A string of profiles, reviews and articles make for a solid Norwegian influx in UK media. The Telegraph, The Independent, the Guardian as well as the BBC have published long interviews, profiles and reviews of some of the most central performers within Norwegian jazz, electronica and classical music
The Telegraph on Garbarek:
The Telegraph's Peter Culshaw met up with Norwegian sax icon Jan Garbarek earlier this month to talk about his latest album 'In Praise of Dreams'. In the interview Garbarek, who played a highly successful concert at the London Jazz Festival last week, talks on his inspirational sources that range from Coltrane to Ravi Shankar, his studio collaboration with US violist Kim Kashashian (whom he calls a "very powerful new agent in my music-making") as well as the frequently used association of his music the fjords and mountains of Norway ("…I did spend childhood summer in the mountains, but did that really affect how I play?"). Garbarek also sheds light on the motivation for touring (something he doesn't particularly enjoy to do): "There are all kinds of problems, but then there is the quietness before the concert, that's when I remember how lucky I am – it's always the most wonderful moment, going on stage."
The Independent meets Silje Nergaard:
Another performer that left the London Jazz Festival audience in awe was vocalist Silje Nergaard who was interviewed by The Independent's Sholto Byrnes in mid-November. States the journalist on the prospects of her career: "… there are other voices out there, deserving of the plaudits and the poster campaigns, who do make the case for enlarging still further the choral ranks. And Silje Nergaard is most definitely one of them. She stands out not only on the strength of her voice, but also in her songwriting. Structurally, her compositions are influenced by an early love of singer-songwriters like Joni Mitchell and Paul Simon, but their realisation and harmony come from jazz. It is the happiest of meetings." In the quite long and thorough interview Nergaard talks on her background, her breakthrough at a Molde Jazz Festival jam with Jaco Pastorius, collaborations with Pat Metheny and future plans. Says Nergaard on her form of expression: "Music sums up everything, what I listen to the life I live, the life I live, the people I meet. Music is the way I express being alive. And it comes out like this."
Silje Nergaard's latest release is the album 'Nightwatch', released last year on Emarcy/Universal.
Read the entire interview here.
Birth of the ice cool:
"They're fashionable, they're challenging and they're everywhere. They're also brilliant. Perhaps that's why the London Jazz Festival is hip-deep in frosty Nordics" says The Independent's Phil Johnson as he presents his Good Norwegian Guide. In a long and in-depth article Johnson gives a situation report on the state of current Norwegian music ("It's deep, but it's often easy on the ear too. And it's so damn clever.") an presents profiles on a string of central acts and performers; Jan Garbarek, Kim Hiorthøy, Arve Henriksen, Silje Nergaard, Jaga Jazzist and Susanna & The Magical Orchestra.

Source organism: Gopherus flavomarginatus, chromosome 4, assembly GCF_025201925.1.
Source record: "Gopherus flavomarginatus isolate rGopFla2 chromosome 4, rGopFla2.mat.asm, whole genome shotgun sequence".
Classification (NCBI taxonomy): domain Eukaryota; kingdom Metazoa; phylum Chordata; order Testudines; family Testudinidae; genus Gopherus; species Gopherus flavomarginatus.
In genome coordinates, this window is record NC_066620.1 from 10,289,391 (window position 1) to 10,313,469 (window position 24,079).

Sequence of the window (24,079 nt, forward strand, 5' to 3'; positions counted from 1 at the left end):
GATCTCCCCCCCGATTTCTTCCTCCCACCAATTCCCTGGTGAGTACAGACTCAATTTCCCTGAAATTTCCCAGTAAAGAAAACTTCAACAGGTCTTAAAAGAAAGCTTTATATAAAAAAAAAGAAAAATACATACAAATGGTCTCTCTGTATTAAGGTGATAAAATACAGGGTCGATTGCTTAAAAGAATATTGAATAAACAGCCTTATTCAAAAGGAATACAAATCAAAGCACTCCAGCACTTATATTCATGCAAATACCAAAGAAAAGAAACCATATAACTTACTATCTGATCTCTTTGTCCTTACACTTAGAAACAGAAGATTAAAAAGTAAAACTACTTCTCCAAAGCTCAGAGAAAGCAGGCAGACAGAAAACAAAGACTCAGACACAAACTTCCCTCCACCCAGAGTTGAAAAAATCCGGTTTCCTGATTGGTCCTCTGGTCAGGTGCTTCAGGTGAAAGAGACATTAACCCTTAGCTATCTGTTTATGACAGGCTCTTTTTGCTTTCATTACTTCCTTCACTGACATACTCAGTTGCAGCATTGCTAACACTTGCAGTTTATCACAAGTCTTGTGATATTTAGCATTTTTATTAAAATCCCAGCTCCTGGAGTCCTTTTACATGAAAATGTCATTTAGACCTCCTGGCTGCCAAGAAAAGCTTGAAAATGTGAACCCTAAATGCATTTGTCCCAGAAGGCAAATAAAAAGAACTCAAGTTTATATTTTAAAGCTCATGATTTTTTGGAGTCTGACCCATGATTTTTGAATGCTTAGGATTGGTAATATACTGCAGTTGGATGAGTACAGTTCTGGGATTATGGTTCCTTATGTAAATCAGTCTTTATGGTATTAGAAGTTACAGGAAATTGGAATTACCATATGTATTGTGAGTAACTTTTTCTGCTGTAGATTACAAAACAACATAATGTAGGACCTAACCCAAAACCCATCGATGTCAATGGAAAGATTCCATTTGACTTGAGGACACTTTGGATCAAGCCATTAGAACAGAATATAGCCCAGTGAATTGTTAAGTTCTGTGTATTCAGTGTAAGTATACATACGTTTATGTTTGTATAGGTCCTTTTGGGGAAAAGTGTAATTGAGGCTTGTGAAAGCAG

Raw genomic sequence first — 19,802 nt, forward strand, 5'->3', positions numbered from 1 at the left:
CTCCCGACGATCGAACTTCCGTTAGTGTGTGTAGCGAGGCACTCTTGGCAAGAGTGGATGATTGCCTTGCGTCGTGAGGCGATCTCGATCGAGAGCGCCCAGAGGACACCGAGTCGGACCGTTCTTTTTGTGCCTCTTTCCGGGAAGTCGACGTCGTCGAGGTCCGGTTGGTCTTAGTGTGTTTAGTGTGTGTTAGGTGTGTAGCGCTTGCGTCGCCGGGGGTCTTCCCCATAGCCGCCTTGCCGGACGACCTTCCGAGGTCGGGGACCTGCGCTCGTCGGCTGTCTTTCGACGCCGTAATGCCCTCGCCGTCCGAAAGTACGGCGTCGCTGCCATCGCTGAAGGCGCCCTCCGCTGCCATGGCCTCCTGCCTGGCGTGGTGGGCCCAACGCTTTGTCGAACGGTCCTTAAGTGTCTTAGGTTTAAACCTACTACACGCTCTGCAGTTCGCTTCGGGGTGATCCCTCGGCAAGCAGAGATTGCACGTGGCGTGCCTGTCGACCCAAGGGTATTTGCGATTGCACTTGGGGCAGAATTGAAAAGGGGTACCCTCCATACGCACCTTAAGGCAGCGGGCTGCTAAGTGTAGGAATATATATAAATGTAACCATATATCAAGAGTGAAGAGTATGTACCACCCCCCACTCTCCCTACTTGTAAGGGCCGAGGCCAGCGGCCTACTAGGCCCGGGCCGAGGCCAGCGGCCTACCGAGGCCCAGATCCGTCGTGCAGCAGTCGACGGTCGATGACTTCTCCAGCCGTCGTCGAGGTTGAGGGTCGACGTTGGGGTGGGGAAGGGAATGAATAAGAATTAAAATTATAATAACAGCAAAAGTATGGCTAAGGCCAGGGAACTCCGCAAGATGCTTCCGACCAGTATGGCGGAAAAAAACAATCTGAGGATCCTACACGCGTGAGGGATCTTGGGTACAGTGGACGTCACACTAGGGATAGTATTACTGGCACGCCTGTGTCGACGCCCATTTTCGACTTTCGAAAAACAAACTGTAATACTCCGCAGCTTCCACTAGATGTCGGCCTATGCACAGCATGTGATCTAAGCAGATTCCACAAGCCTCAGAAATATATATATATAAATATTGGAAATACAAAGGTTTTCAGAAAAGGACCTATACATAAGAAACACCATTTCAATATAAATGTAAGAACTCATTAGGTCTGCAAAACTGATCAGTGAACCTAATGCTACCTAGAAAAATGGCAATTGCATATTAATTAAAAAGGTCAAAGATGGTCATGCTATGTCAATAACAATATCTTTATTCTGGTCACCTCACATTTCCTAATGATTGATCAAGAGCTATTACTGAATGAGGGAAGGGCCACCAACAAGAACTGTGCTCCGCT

Says Johnson in his run-down of Norwegian music: "So let's get the cliches out of the way now, shall we? Norwegian music is, variously, glacial, frozen, visionary, mythic, riven with stylistic crevasses and fjords, and filled with nostalgia for the pitter-patter of reindeer hooves or the grim fortitude of shamanic Sami Laplanders. Jan Garbarek's soprano sax sound is a keening corncrake wail, a voice crying in the tundra wilderness, Munch's The Scream meets late John Coltrane in the chamber-jazz ante-room of the angst-ridden Nordic soul.
And what's so great is that most of these cliches are true. There is a spirit of place to Norwegian music, just as there is an "idea of the North", as identified by the Canadian pianist Glenn Gould (who made a celebrated radio programme about it) and the Danish artist Asger Jorn, who called the North "the dream centre" of Europe. While we might regard generalisations about "spirit of place" as fanciful or overly deterministic, perhaps we shouldn't. For at some deep structural level, however mediated, what is art but a reflection of latitude and longitude, of historical climate and emotional weather? And what is music, but, in the poet Rilke's phrase, "audible landscape"?
It's also true that there's an almost limitless sense of space to much contemporary Norwegian music; a willingness to explore and to prolong the acoustic moment, to reach out beyond the norms of song-form and metrical structure in search of, well, the sublime."
Read the entire article here.
Uncut & Øya: